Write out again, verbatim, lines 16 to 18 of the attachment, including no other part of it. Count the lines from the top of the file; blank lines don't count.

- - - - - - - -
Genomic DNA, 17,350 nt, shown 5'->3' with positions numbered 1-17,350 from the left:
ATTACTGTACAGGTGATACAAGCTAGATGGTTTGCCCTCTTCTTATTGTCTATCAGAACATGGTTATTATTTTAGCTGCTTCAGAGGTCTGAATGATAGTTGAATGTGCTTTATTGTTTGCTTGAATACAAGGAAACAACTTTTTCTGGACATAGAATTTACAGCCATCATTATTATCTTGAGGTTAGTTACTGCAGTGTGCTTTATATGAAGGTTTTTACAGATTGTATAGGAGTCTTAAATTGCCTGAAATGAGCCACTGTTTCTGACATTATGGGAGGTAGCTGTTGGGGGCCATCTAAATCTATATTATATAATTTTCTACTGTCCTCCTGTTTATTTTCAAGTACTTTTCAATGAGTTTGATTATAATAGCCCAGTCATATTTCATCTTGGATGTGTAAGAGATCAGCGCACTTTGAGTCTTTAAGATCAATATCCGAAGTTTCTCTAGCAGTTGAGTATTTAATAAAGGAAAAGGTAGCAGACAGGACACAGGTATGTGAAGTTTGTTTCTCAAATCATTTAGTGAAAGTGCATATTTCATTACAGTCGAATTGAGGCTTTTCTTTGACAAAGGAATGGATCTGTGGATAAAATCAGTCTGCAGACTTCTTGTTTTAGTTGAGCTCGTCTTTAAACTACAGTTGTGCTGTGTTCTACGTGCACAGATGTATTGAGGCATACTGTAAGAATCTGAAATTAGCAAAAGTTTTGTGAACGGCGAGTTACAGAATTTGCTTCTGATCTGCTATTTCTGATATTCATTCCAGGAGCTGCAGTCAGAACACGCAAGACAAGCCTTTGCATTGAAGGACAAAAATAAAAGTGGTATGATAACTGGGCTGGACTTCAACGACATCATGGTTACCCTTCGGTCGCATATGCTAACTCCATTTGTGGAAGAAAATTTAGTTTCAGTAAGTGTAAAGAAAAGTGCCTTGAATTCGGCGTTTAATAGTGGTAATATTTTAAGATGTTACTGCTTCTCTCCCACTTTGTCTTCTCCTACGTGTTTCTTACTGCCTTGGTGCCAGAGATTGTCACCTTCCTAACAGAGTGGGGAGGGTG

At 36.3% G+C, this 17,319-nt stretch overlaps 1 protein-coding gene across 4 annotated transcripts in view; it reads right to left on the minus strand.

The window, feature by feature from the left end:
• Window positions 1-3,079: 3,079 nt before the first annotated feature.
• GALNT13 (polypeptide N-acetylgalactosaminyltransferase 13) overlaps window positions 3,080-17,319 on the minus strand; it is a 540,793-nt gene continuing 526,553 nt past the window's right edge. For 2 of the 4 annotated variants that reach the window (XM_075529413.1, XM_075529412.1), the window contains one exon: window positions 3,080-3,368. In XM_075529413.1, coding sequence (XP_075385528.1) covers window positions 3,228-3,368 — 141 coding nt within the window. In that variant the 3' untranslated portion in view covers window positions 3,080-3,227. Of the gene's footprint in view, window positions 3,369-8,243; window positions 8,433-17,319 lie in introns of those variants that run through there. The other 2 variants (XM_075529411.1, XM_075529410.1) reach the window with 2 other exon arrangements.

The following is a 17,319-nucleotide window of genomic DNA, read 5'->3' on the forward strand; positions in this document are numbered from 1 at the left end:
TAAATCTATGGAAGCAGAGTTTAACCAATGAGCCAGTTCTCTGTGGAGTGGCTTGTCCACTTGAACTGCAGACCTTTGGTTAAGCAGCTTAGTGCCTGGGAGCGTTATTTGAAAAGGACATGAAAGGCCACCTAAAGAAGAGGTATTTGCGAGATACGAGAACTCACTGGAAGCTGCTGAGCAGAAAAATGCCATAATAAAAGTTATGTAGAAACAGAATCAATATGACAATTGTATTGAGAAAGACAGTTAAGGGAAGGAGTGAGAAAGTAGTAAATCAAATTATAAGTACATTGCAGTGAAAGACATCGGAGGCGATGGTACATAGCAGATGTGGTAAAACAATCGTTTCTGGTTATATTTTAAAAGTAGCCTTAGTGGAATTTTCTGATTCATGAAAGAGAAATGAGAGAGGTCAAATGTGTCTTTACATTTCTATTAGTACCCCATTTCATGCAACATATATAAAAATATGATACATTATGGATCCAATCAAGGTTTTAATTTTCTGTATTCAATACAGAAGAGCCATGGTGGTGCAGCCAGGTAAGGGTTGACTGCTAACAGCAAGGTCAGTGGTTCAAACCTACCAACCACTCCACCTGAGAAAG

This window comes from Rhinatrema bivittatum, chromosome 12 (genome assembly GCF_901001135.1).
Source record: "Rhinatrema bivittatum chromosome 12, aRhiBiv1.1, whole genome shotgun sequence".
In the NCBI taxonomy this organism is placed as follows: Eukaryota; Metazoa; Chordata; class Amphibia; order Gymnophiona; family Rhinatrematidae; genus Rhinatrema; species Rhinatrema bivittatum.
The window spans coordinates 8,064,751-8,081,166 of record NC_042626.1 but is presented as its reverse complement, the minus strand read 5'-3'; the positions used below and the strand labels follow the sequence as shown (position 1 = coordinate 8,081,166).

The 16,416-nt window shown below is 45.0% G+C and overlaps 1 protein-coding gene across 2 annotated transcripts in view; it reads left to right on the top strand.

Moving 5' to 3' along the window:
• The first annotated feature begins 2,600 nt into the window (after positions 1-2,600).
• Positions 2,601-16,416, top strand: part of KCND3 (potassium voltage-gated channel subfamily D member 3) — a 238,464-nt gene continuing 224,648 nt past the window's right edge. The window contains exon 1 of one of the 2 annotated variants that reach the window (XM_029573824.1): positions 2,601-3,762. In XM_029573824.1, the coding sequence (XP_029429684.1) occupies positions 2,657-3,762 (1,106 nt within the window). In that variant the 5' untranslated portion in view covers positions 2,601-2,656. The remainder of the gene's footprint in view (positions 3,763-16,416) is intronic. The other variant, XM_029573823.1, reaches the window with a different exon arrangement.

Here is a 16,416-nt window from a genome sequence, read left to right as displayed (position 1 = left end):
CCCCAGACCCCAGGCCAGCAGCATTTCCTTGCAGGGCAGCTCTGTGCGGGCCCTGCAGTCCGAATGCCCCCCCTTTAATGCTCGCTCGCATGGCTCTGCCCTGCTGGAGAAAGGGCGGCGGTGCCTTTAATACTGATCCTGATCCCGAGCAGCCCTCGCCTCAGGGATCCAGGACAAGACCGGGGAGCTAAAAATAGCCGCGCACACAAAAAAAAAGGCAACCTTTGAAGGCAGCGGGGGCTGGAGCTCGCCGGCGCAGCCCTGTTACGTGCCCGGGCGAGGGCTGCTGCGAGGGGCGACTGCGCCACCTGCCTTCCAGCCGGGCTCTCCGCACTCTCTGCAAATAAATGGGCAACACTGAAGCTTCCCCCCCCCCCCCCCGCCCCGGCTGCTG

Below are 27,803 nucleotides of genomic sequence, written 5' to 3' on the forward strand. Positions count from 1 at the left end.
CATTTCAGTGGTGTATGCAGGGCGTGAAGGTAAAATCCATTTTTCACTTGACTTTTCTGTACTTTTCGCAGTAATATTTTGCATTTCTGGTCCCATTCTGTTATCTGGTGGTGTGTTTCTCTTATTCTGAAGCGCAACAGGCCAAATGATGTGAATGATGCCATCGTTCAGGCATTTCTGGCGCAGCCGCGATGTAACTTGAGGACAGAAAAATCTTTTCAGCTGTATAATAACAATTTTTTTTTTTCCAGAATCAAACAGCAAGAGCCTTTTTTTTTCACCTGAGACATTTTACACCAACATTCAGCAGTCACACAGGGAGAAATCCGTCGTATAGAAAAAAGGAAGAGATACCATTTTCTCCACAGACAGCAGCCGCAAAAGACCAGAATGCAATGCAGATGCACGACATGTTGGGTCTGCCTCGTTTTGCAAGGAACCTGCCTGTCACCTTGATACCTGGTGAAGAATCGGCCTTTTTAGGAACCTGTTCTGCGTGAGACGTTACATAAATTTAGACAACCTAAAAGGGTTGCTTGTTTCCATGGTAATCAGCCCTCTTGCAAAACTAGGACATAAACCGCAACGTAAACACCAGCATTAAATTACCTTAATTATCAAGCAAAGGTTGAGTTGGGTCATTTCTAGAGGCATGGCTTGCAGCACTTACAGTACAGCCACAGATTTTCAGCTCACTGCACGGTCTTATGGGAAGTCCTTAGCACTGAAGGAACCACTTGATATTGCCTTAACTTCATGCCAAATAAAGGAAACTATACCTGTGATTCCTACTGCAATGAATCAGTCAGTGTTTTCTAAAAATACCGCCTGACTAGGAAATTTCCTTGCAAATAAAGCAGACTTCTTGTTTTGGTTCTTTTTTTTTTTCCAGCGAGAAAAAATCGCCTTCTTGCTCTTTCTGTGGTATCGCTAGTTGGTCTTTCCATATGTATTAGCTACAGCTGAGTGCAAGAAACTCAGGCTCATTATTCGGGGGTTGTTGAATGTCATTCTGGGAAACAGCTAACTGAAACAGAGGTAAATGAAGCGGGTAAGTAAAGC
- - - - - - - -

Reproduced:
• Positions 2,601-16,416, top strand: part of KCND3 (potassium voltage-gated channel subfamily D member 3) — a 238,464-nt gene continuing 224,648 nt past the window's right edge. The window contains exon 1 of one of the 2 annotated variants that reach the window (XM_029573824.1): positions 2,601-3,762. In XM_029573824.1, the coding sequence (XP_029429684.1) occupies positions 2,657-3,762 (1,106 nt within the window). In that variant the 5' untranslated portion in view covers positions 2,601-2,656. The remainder of the gene's footprint in view (positions 3,763-16,416) is intronic. The other variant, XM_029573823.1, reaches the window with a different exon arrangement.

Here is a 16,416-nt window from a genome sequence, read left to right as displayed (position 1 = left end):
CCCCAGACCCCAGGCCAGCAGCATTTCCTTGCAGGGCAGCTCTGTGCGGGCCCTGCAGTCCGAATGCCCCCCCTTTAATGCTCGCTCGCATGGCTCTGCCCTGCTGGAGAAAGGGCGGCGGTGCCTTTAATACTGATCCTGATCCCGAGCAGCCCTCGCCTCAGGGATCCAGGACAAGACCGGGGAGCTAAAAATAGCCGCGCACACAAAAAAAAAGGCAACCTTTGAAGGCAGCGGGGGCTGGAGCTCGCCGGCGCAGCCCTGTTACGTGCCCGGGCGAGGGCTGCTGCGAGGGGCGACTGCGCCACCTGCCTTCCAGCCGGGCTCTCCGCACTCTCTGCAAATAAATGGGCAACACTGAAGCTTCCCCCCCCCCCCCCCGCCCCGGCTGCTG